Virus used to treat joint infection in UK-first at Ninewells Hospital 

NHS Tayside’s orthopaedic department has become the first centre in the UK to treat a joint infection using phage therapy, a cutting-edge treatment which uses viruses to target and kill bacteria in the infected area. 
Consultant trauma and orthopaedic surgeon Mr Graeme Nicol, in conjunction with the UK’s only clinical phage specialist Dr Josh Jones and consultant in infectious disease Dr Daniela Munteanu, carried out the procedure to treat an infection in a patient’s hip joint. This is one of a handful of times phage therapy has been used in the UK and the first time this therapy has been used in the UK to treat a bone and joint infection. This new treatment has been supported by Mr. Ben Clift who has been working with Dr Jones to keep this service in NHS Tayside and to develop it as a national centre. 
Bacteriophages (phages) are viruses that infect and kill bacteria.  First used in 1919, phage therapy was used widely in the early 20th century but its use declined following the discovery of antibiotics. However, with growing resistance to antibiotics, this personalised therapy may offer a solution to manage multi-drug resistant infections. 
The treatment works by exposing the infected area to specially-selected viral cells (phages) which target the bacteria causing the patient’s joint infection. Once the bacteria have been eradicated, the phages are simply destroyed by the patient’s immune system.  
The first patient received this treatment in Ninewells Hospital and is responding well, with over 50 billion phages used to target their hip infection. The 84-year-old from Blairgowrie has spent most of the last year in hospital after an infection developed in their artificial hip in April 2022.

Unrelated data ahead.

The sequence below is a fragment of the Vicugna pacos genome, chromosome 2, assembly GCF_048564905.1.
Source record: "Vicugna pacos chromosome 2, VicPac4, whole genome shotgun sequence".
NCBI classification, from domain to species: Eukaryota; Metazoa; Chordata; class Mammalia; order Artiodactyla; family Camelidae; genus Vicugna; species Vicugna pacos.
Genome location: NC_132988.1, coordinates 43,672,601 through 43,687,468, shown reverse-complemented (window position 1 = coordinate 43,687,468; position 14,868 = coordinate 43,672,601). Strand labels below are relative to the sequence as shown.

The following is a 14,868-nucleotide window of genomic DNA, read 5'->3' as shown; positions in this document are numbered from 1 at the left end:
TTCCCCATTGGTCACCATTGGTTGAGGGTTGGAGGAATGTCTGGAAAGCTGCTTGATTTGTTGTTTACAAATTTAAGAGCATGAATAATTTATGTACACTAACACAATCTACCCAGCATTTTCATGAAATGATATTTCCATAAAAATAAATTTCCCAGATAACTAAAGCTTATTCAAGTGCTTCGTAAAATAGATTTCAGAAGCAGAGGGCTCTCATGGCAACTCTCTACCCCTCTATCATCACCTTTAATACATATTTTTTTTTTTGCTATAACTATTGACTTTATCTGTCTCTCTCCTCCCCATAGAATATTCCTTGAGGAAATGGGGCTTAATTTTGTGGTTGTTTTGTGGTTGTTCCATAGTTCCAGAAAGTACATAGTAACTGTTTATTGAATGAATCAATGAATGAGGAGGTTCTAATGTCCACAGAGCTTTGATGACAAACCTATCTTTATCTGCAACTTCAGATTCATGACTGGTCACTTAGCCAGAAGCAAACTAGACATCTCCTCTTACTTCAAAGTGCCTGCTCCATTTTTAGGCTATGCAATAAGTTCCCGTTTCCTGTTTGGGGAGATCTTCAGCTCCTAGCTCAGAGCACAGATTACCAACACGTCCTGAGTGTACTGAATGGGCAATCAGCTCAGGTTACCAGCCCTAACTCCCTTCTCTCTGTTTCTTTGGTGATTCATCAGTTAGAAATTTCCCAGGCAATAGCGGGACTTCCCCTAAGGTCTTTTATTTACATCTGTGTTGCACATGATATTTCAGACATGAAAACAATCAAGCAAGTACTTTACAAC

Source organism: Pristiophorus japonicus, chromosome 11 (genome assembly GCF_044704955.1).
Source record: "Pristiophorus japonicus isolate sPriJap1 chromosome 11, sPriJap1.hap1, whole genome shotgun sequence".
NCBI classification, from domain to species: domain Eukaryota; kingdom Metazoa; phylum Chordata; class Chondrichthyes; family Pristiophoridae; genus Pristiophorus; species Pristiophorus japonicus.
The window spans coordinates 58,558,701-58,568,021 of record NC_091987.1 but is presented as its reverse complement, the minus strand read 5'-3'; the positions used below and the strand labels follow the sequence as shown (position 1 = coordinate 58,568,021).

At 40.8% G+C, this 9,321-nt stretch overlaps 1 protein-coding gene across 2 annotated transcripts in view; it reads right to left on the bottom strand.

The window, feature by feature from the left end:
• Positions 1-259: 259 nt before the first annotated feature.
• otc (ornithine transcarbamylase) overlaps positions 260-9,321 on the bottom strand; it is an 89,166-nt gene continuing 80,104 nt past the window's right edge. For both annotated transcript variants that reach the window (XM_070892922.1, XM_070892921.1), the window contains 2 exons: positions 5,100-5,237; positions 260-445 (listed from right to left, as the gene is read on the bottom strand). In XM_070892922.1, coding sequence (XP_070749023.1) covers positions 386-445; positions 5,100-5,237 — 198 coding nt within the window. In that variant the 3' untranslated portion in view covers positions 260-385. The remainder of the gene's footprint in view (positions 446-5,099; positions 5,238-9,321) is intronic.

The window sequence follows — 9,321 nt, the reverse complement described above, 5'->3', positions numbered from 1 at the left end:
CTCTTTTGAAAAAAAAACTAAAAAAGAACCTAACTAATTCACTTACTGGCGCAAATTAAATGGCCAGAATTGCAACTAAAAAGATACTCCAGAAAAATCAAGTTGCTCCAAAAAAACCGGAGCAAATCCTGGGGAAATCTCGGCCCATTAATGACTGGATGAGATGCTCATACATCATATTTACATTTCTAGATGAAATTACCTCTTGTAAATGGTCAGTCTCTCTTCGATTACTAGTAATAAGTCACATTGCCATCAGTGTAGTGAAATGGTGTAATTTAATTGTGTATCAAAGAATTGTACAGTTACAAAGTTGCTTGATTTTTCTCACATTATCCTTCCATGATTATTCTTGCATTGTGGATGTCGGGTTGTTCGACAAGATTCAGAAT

The patient had been treated with antibiotics, had their artificial hip replaced and had a number of other operations to attempt to cut out the infection, however it had not resolved in more than a year. Since receiving phage therapy, tissue samples taken from the hip no longer show any signs of infection and the wound has healed for the first time since Christmas.  
The patient is currently receiving IV antibiotics for a secondary infection and, if all goes well, should be able to go home mid-July. They were very positive about the success of the treatment and how this will improve their quality of life, and they are looking forward to leaving hospital in the next few weeks.
Mr Nicol said, “This remarkable treatment works independent of antibiotic resistance and may potentially offer hope for patients with infections in many regions of the body, not just joint and bone infection.  This is a huge step forward, not just for the population of Tayside but the UK as a whole, by offering a solution to antibiotic resistance.”